The authors of the Punks With Purpose letter laid the blame for the company’s toxicity squarely on Watt’s shoulders, and said they shared the letter despite “the power [his] voice carries, and the depth of [his] pockets when it comes to legal action.”

“It is with you that the responsibility for this rotten culture lies,” they wrote. “Your attitude and actions are at the heart of the way BrewDog is perceived, from both inside and out. By valuing growth, speed and action above all else, your company has achieved incredible things, but at the expense of those who delivered your dreams.”

In the U.S., BrewDog was among the fastest growing craft breweries of 2020. The company increased production 44%, to 62,542 barrels of beer, and ranked as the 41st largest craft brewery by volume, according to the Brewers Association.

Last week, Watt shared highlights from BrewDog’s 2020 annual report, which included several achievements from 2020. Among them:

  • Increasing overall revenue by 10%, despite the closure of the majority of its 100 bars for most of 2020 due to the pandemic;
  • Increasing e-commerce revenue by 900%;
  • Growing its gross margin to 48%, up from 43% in 2019;
  • Ranking as the 19th most valuable beer brand;
  • Shipping the equivalent of 250 million cans of beer;
  • Growing its Equity for Punks investor community by more than 200,000.

“2020 was just like being a start-up again,” Watt wrote on LinkedIn. “High highs, low lows and incredibly high stakes. In a start-up you also make big bets, you put everything on the line for what you believe in and then you do it over and over again. We had to do that throughout 2020.”

In the company’s annual report, Watt cited the strength of the BrewDog brand as one of the reasons to be “excited about 2021.”

“Our reputation and brand awareness has never been higher,” he added.

A section of the annual report was dedicated to BrewDog’s workforce, which the company referred to as “the beating heart of our business,” “the reason we exist” and “the thing we must work hardest to protect and develop.” As proof, the company cited several initiatives: “real living wave, private medical, pawternity leave, enhanced parental leave, Cicerone training and bonuses” for all of its team members, as well as profit sharing and share option programs.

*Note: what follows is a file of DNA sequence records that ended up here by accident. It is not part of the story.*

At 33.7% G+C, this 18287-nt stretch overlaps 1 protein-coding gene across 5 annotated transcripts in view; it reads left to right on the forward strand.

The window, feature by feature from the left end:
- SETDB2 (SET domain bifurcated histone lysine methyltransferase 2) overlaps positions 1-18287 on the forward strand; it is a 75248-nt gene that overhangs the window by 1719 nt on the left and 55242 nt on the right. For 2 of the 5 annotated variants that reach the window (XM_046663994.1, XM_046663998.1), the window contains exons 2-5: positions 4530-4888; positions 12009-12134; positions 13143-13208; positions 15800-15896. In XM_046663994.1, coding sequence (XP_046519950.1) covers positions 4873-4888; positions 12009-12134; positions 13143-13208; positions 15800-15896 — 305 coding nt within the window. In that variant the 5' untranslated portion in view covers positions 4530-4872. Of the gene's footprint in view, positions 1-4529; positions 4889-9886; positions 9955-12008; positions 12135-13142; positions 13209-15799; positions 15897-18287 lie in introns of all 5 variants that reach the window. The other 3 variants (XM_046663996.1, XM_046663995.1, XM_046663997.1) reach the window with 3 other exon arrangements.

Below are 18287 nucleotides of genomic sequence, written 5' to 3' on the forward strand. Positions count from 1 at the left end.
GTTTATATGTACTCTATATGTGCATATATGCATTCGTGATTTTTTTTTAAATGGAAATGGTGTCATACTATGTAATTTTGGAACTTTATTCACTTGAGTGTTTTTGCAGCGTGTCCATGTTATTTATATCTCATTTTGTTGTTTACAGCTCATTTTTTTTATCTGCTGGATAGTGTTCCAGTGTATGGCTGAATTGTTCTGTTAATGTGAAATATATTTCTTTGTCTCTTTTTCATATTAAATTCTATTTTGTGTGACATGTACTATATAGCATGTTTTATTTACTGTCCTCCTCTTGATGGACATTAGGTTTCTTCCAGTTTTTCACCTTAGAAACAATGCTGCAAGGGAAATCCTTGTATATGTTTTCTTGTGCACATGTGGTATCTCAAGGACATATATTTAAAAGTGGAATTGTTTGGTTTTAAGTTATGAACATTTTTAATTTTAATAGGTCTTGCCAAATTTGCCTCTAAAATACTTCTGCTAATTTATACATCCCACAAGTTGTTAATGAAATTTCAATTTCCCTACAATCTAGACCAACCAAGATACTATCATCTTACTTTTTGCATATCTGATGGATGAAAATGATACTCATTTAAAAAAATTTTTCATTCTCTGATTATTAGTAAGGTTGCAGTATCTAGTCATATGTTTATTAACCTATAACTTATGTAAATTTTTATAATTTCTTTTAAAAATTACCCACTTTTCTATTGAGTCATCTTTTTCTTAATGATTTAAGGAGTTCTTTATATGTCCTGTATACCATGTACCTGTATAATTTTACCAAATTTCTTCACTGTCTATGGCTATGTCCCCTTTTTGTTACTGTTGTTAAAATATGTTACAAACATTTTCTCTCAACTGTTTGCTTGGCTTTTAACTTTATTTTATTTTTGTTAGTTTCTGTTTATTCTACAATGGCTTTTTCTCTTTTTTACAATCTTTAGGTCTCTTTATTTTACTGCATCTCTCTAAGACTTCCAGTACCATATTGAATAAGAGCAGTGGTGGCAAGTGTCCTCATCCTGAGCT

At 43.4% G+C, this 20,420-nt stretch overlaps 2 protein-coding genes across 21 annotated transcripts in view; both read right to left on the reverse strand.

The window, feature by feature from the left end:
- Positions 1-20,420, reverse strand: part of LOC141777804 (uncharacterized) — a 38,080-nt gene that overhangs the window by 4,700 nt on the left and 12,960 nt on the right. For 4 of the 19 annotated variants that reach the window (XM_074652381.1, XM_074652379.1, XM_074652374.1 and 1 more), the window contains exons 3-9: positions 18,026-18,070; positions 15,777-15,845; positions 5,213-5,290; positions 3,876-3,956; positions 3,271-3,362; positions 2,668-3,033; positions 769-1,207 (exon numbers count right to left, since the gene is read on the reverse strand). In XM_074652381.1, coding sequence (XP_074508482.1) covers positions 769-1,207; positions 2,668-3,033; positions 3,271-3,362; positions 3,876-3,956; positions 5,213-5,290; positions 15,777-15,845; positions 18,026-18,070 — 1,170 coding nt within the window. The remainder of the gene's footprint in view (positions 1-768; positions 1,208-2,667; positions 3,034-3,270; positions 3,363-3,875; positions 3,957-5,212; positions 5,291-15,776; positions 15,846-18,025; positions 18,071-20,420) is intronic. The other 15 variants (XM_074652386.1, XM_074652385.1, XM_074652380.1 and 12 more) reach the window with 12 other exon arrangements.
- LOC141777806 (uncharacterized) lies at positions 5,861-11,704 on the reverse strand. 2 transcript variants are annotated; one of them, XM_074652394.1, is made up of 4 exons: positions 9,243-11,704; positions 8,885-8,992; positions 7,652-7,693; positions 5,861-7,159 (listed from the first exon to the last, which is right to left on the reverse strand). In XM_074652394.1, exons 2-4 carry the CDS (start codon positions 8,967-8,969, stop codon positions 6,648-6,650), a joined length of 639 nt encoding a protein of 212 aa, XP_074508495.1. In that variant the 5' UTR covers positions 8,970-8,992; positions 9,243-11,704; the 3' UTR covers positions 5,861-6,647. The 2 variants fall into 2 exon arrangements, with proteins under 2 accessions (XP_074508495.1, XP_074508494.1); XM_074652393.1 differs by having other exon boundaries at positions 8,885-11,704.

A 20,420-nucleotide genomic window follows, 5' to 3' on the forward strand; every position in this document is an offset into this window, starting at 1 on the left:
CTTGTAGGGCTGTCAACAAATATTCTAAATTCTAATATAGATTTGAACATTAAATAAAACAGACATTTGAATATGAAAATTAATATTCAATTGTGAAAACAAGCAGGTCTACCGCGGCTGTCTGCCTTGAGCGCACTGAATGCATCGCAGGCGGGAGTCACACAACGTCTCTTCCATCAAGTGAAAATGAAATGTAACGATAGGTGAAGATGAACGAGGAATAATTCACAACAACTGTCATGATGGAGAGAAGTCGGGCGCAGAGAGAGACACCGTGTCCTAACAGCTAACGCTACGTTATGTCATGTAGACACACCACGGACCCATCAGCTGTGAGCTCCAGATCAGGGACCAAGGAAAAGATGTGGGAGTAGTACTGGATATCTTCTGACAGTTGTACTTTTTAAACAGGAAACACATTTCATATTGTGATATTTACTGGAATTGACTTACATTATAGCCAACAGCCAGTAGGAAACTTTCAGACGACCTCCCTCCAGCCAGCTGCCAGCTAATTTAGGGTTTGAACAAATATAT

In their letter, the Punks With Purpose former employees noted that “many staff are simply never permitted to take” pawternity leave, paid time off when an employee adopts a dog.

BrewDog’s “Unicorn Fund” profit sharing program distributes 10% of the company’s profits “equally among our teams regardless of their level of seniority.” In 2020, BrewDog “wiped the slate clean” for the first six months of the year when the pandemic suppressed revenue “so our teams were not affected by the pandemic’s impact.”

The company also touted its salary cap, which restricts new hires’ pay to no more than seven times that of entry-level employees, as something to help BrewDog “promote internally.”

BrewDog called gender diversity among its staff “a key priority” but admitted that its “balance is currently not where we would like.” Men account for 73% of BrewDog’s director-level workforce, 76% of its senior team, and 64% of its overall workforce, the company reported. Women make up just 27% of its director-level workforce, 24% of its senior team and 36% of its overall employees.

“[W]e are committed to inspiring and supporting the next generation of women leaders,” the company wrote.

This isn’t the first time former employees have criticized BrewDog’s treatment of employees.

In March, BrewDog terminated four workers from its Indianapolis taproom. All four belonged to the LGBTQ community and said they were told they were being dismissed because the company wanted a change in culture.

BrewDog apologized for the firings, which it said contained “inconsistencies” with its formal protocol, and insisted that there was “no evidence of discrmination.”